Now in the 5th, the former campaign manager who helped nearly topple Johnson in 1996 is thinking about challenging her himself.
Since running college professor Charlotte Koskoff’s campaign nine years ago — and coming within a point of beating Johnson — Murphy has been elected to the state House of Representatives and the state Senate. He recently won a second Senate term.
“It’s certainly something that people have talked to me about and, quite honestly, something I have talked to other people about,” Murphy said. He added that the only reason he moved was that he had been looking for a home and found one that was in his price range and in the center of his state Senate 16th District.
Privately, a handful of leading Democrats familiar with the 5th District said Murphy is “seriously” looking at the congressional race.
Connecticut Democrats praised Murphy, a 1996 graduate of Williams College, for what they called his intelligence, maturity and willingness to take principled stands in the state Legislature — for example, backing a death-penalty moratorium and gay rights.
“He has not played it safe,” Koskoff said. “He’s not a flaming liberal. He’s not a flaming anything. But he’s kind of taken quiet, principled stands.” Calling Murphy “smart, well-focused and full of personal grace,” Koskoff said she would back his House candidacy.
Murphy said that, of all the legislation he had worked on, he was proudest of a statewide smoking ban and a law that helps those lacking health insurance. He also said he had supported civil unions for gays two or three years before it was “politically popular” to do so.
But before he can begin plotting a general-election campaign against Johnson, he may have to fend off a few fellow Democrats — including Demetrios Giannaros, a state representative and University of Hartford economics professor; Terry Gerratana, who ran unsuccessfully against Johnson last year; and Bill Curry, a former gubernatorial candidate.
While Murphy’s youthful idealism should help galvanize Democrats, he may not have the stature to clear the field. Also, Democrats say, they would prefer to run a woman against Johnson, a mother and grandmother who backs abortion rights and other “women’s issues,” such as high-quality mammograms.
Further complicating matters are Connecticut’s 2nd and 4th districts, now held by Republicans Rob Simmons and Christopher Shays, respectively. Democrats believe they have a shot at picking off at least one of those seats and may not be keen on diverting precious resources to the riskier 5th District.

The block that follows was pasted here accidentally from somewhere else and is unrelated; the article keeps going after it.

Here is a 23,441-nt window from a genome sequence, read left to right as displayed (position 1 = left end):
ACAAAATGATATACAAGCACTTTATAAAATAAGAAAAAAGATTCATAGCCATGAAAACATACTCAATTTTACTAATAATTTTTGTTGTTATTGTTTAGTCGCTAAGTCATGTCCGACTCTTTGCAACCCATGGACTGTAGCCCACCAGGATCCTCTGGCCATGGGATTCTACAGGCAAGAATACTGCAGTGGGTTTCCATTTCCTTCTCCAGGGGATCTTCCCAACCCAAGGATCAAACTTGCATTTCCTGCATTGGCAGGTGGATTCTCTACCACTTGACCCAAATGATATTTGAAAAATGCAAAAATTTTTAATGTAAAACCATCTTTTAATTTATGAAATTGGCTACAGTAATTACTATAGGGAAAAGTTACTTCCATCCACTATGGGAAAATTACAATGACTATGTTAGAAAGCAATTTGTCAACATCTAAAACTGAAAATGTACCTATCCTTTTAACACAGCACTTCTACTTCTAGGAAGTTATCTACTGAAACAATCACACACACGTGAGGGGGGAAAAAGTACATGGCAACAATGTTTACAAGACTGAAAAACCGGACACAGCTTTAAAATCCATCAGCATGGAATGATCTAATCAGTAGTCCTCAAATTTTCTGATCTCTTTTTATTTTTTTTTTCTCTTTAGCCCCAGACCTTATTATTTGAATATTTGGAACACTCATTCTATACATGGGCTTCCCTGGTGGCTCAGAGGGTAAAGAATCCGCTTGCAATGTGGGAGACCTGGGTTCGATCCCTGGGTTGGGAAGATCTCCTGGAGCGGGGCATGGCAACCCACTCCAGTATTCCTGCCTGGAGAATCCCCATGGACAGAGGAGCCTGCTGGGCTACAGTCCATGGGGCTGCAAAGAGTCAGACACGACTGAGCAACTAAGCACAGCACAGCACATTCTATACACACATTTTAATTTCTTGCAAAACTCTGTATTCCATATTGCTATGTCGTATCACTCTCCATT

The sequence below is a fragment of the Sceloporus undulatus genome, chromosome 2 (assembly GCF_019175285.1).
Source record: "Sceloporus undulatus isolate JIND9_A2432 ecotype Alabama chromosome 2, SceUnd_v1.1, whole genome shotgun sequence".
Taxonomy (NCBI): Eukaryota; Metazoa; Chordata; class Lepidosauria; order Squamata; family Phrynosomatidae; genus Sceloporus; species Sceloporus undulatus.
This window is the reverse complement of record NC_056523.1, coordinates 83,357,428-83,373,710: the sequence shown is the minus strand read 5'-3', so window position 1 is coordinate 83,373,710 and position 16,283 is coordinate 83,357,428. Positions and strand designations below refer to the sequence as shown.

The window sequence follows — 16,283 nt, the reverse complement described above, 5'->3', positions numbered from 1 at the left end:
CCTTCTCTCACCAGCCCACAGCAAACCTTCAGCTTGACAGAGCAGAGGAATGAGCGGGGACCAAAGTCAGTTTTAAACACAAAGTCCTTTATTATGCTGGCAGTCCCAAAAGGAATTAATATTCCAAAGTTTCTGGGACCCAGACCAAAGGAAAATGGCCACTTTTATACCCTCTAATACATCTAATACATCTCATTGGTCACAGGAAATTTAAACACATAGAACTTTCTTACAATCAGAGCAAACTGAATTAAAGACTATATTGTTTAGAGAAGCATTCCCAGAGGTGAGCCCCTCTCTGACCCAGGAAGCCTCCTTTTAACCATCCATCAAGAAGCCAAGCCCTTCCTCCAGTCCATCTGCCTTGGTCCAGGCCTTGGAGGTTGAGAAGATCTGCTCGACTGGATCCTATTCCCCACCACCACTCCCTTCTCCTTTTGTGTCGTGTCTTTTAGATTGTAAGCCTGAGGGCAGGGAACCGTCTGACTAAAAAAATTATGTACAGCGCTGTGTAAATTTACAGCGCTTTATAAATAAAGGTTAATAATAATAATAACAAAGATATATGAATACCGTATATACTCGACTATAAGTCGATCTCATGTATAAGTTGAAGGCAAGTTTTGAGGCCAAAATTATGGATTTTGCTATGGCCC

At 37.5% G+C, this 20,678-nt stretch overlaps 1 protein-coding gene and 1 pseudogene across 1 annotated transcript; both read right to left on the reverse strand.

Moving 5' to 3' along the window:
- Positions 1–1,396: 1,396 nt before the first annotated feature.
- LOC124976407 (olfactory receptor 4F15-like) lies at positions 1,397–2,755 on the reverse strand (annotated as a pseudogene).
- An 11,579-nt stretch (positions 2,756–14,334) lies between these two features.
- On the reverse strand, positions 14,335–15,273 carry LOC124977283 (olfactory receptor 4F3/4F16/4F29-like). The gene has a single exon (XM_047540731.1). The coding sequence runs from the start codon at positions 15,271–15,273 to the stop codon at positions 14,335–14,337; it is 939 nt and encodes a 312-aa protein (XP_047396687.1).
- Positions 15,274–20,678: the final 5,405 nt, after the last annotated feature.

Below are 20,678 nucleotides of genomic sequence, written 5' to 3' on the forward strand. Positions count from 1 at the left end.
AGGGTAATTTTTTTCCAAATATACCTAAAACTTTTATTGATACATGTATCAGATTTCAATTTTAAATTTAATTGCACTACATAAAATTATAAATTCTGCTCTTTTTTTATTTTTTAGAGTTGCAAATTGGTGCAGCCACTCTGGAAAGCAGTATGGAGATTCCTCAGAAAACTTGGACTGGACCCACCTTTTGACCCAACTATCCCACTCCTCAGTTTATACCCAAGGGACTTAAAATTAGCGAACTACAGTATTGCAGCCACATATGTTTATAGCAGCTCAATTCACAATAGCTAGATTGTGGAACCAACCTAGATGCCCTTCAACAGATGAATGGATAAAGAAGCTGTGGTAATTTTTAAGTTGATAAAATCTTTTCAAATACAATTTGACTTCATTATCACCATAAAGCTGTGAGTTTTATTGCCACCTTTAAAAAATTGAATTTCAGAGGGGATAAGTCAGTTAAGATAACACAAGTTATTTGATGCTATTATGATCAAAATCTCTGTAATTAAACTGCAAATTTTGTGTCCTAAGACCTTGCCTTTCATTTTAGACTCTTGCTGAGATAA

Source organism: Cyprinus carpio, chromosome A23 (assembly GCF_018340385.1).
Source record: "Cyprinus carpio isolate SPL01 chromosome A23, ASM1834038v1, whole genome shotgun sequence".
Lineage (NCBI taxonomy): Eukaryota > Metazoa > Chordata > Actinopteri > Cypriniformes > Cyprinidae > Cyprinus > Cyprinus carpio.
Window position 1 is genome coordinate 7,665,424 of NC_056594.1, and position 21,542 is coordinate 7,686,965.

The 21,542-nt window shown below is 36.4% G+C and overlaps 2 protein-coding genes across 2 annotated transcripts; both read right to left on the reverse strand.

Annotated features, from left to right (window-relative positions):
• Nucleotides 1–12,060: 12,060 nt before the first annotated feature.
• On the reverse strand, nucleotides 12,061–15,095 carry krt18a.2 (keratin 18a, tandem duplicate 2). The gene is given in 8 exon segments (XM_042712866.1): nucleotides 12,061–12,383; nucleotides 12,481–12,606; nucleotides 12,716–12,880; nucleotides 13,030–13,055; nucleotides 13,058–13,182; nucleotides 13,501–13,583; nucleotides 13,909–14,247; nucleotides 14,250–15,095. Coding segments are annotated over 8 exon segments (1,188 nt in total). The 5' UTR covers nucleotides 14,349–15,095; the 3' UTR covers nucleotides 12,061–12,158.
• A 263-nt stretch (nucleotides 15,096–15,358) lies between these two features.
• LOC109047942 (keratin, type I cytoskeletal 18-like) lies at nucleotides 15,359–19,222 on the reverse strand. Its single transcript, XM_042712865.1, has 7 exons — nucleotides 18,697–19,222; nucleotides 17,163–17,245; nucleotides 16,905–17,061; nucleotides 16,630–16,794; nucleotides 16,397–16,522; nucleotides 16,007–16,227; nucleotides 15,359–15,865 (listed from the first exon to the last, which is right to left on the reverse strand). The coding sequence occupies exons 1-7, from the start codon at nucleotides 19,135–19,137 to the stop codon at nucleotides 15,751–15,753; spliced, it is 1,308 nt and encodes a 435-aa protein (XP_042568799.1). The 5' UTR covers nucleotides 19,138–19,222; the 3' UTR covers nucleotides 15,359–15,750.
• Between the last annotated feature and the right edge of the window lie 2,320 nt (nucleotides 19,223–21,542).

“Certainly, those two, the 2nd and the 4th, are targets,” said Leslie O’Brien, executive director of the Connecticut Democratic Party. “But I don’t think the 5th should be any less of a target.”
Greg Speed, spokesman for the Democratic Congressional Campaign Committee, said only that he knew Murphy’s name.
Carl Forti, spokesman for the National Republican Congressional Committee, shrugged off Democratic hopes of picking up the 5th District.
“Nancy Johnson defeated her toughest opponent back when she beat Jim Maloney in 2002,” Forti said, referring to the incumbent-versus-incumbent race that took place after Connecticut lost one of its congressional districts due to the census. “That’s why Democrats haven’t targeted her since.”
Should Murphy snag his party’s nomination, he would face a well-heeled 12th-term incumbent who has portrayed herself as a team player — with a senior spot on the House Ways and Means Committee — while also being a centrist often at odds with party leaders.
In the 2003-2004 election cycle, Johnson raised nearly $2.3 million, spending only $1.2 million to win 60 percent of the vote, according to the Center for Responsive Politics. Nearly $1.3 million of the money she raised, or 56 percent, came from political action committees.
Some of Johnson’s biggest backers are PacifiCare Health Systems ($40,250), Kindred Healthcare ($15,500) and Blue Cross Blue Shield ($11,250). Democrats say this proves that Johnson is a wholly owned subsidiary of the healthcare and pharmaceutical industry.
They also say the 2003 prescription-drug bill, which Johnson played a key role in crafting, shields drug companies from normal market forces. And they say they plan to make a lot of noise about that in 2006 — even though it apparently didn’t hurt the congresswoman that much in 2004.
Aware that the prescription-drug bill may not be an albatross to drape around Johnson’s neck, Democrats are trying to tag her as a conservative zealot, even though many in her party regard her as a centrist whose politics makes it unlikely that she’ll ever land the chairmanship of the Ways and Means Committee.
Koskoff said Johnson had used the abortion issue to veil her conservative leanings. “You will see a voting record that is very right-wing on everything but abortion, and she has really, really pushed the abortion thing,” she said. “I defy anybody to find a vote in which she has voted against her party and made a difference.”
Yesterday, Johnson, with 12 other Republicans, sent a letter to House Budget Committee Chairman Jim Nussle (R-Iowa) urging him not to include anticipated revenues from the Arctic National Wildlife Refuge in the budget process. Reps. Sherwood Boehlert (N.Y.), Michael Castle (Del.), Jim Leach (Iowa) and Shays also signed the letter, among others.
Brian Schubert, Johnson’s spokesman, could not be reached yesterday for comment.